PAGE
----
• Linda Kramer
    Chicago Plateboy
    1972
    colored pencil on paper
    29 x 23 inches

  • Linda Kramer
    Chicago Plateboy
    1972
    colored pencil on paper
    29 x 23 inches

  • Linda Kramer
    Chicago Plateboy
    1972
    colored pencil on paper
    29 x 23 inches

  • Linda Kramer
    Chicago Plateboy
    1972
    colored pencil on paper
    29 x 23 inches

  • Ann Starr
    Classic Signs (Mutter Museum)
    2000
    pen and marker on paper
    19 x 13 inches

  • Ann Starr
    Rock This Woman, She is Very Sick
    1996
    pen and marker on paper
    11.75 x 8 inches


PRESS RELEASE

 

Ann Starr paints, draws and makes artist-books that deal with the ambiguities and wonders of the medicalized body. Her raw, sometimes disturbing drawings of anomalous bodies and her paintings of female internal organs refer to birth, growth, death and decay. But where some might find such topics exclusively grotesque, Starr discovers beauty and power in abject objects. Her fetal anomaly drawings, for instance, have the delicacy and personality of a classical portrait. Starr works with equal fluency in images and words, sometimes combining the two in unique artist’s books. These focus on mental illness, gender politics and fantasies on the way we create images out of language. Starr has shown at the Center for Book Arts in New York, and at the National Museum of Women in the Arts in Washington, D.C. Starr is an independent scholar specializing in fine art and the human body, and she often lecture about her own work and its intellectual sources. She lives and works in Ohio. This survey of recent work is the first in-depth exhibition of Starr’s work in Chicago.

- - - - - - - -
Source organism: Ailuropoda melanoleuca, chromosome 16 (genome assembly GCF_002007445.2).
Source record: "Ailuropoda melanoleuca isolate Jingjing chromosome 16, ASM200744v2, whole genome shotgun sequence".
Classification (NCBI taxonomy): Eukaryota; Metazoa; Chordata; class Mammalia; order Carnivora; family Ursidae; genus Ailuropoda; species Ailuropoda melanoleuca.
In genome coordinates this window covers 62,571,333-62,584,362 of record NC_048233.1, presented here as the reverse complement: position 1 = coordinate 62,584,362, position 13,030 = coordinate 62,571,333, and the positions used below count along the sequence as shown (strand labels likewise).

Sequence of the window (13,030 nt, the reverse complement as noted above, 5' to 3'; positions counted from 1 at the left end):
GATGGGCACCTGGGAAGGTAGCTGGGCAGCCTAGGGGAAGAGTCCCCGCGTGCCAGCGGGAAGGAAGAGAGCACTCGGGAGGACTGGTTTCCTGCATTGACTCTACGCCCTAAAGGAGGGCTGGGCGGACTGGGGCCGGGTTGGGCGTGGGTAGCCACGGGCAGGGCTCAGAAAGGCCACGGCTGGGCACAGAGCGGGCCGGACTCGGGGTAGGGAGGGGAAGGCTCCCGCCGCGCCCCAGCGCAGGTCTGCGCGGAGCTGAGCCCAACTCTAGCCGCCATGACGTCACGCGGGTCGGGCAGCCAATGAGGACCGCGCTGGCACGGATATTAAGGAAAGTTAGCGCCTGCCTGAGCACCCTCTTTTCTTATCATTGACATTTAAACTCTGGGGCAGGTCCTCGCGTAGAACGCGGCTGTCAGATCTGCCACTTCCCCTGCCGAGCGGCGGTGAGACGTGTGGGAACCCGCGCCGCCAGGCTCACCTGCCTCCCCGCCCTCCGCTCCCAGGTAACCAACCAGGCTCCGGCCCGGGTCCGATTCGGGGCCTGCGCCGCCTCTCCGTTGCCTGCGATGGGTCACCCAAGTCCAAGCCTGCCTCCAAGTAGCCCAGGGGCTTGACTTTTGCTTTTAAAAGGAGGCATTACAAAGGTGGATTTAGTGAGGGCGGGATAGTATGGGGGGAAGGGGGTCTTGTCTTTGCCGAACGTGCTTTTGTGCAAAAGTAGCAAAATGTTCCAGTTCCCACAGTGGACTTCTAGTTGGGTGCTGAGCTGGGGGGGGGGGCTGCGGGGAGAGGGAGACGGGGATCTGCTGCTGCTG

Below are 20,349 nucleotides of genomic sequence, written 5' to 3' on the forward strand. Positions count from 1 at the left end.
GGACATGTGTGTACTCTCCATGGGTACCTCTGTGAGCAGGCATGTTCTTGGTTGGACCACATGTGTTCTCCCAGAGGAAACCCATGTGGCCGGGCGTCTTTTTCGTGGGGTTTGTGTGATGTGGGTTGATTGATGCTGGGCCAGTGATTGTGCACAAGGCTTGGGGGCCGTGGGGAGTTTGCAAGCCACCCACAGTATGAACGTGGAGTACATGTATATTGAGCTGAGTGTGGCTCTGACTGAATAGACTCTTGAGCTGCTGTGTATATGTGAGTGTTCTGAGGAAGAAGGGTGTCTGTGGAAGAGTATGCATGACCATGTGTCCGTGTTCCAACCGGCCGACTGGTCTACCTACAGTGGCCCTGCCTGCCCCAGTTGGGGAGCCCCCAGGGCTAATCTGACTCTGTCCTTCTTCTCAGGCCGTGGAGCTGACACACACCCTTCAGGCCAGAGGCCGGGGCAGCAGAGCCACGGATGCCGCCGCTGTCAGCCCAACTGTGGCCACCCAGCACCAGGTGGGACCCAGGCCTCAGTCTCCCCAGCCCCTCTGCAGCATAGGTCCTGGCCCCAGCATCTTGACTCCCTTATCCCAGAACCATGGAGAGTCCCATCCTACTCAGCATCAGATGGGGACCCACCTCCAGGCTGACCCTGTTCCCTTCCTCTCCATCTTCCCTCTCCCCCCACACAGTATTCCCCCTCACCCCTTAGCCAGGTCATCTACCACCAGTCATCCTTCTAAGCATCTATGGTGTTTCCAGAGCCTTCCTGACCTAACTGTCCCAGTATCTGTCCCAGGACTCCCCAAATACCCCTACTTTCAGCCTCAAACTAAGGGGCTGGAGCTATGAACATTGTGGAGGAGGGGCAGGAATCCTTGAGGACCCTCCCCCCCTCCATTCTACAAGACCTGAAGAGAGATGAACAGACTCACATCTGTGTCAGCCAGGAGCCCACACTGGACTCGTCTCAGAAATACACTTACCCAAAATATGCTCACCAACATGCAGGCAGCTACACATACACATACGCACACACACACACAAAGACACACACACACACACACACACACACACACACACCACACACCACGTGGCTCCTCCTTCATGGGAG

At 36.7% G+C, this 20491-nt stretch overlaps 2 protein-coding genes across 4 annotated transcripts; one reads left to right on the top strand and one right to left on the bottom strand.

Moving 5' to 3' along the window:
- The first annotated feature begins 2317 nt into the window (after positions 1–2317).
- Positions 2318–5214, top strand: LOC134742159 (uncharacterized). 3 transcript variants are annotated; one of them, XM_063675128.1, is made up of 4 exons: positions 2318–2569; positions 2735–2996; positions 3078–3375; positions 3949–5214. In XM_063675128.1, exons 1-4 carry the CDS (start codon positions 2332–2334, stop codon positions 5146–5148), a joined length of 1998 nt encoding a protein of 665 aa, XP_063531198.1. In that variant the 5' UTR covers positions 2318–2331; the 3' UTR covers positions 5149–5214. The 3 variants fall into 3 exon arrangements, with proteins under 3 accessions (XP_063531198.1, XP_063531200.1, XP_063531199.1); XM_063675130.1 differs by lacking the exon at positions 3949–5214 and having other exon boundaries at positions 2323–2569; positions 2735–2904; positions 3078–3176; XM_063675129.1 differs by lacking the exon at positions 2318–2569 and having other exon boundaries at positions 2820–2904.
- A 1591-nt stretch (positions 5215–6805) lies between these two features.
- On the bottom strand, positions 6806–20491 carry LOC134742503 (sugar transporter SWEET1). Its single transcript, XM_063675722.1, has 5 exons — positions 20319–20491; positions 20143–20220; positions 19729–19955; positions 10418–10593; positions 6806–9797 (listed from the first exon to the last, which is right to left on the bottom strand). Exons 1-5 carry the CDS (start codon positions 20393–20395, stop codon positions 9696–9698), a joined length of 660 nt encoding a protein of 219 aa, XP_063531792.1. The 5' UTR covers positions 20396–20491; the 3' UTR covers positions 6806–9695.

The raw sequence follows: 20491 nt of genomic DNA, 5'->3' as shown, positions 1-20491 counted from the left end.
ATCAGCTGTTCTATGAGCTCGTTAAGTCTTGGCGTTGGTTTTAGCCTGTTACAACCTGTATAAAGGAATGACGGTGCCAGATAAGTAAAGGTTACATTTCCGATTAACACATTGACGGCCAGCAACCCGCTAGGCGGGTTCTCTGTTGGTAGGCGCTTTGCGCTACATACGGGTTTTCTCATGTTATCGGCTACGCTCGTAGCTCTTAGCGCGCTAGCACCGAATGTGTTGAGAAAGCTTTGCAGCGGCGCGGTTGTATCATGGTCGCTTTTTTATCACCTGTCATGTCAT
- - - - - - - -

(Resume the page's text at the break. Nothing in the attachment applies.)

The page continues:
Born in New York City in 1937, raised in California, Linda Kramer has been an important figure in Chicago’s art scene since the late ’60s, when her work was selected for the Art Institute’s Chicago and Vicinity Show. By the time of her 1999 retrospective at the Hyde Park Art Center, she had assembled a large and extremely varied oeuvre that included drawings, oils, watercolors, photo-collages, installations, assemblages and ceramics. In the mid ’60s, Kramer began work on a group of drawings and works on paper, many of them nudes and figures, that culminated in 1972 in an astonishing series she called “Chicago Plateboy.” These harsh satirical images function as her entries in the early phase of Chicago Imagism, and they have clear stylistic connections to Karl Wirsum and Jim Nutt. But where sexuality in their paintings tends towards exaggerated stereotypes, Kramer’s are directly feminist in nature – vicious critiques of bimbo or bachelor culture. This is the first time the “Chicago Plateboy” series and associated drawings have been exhibited.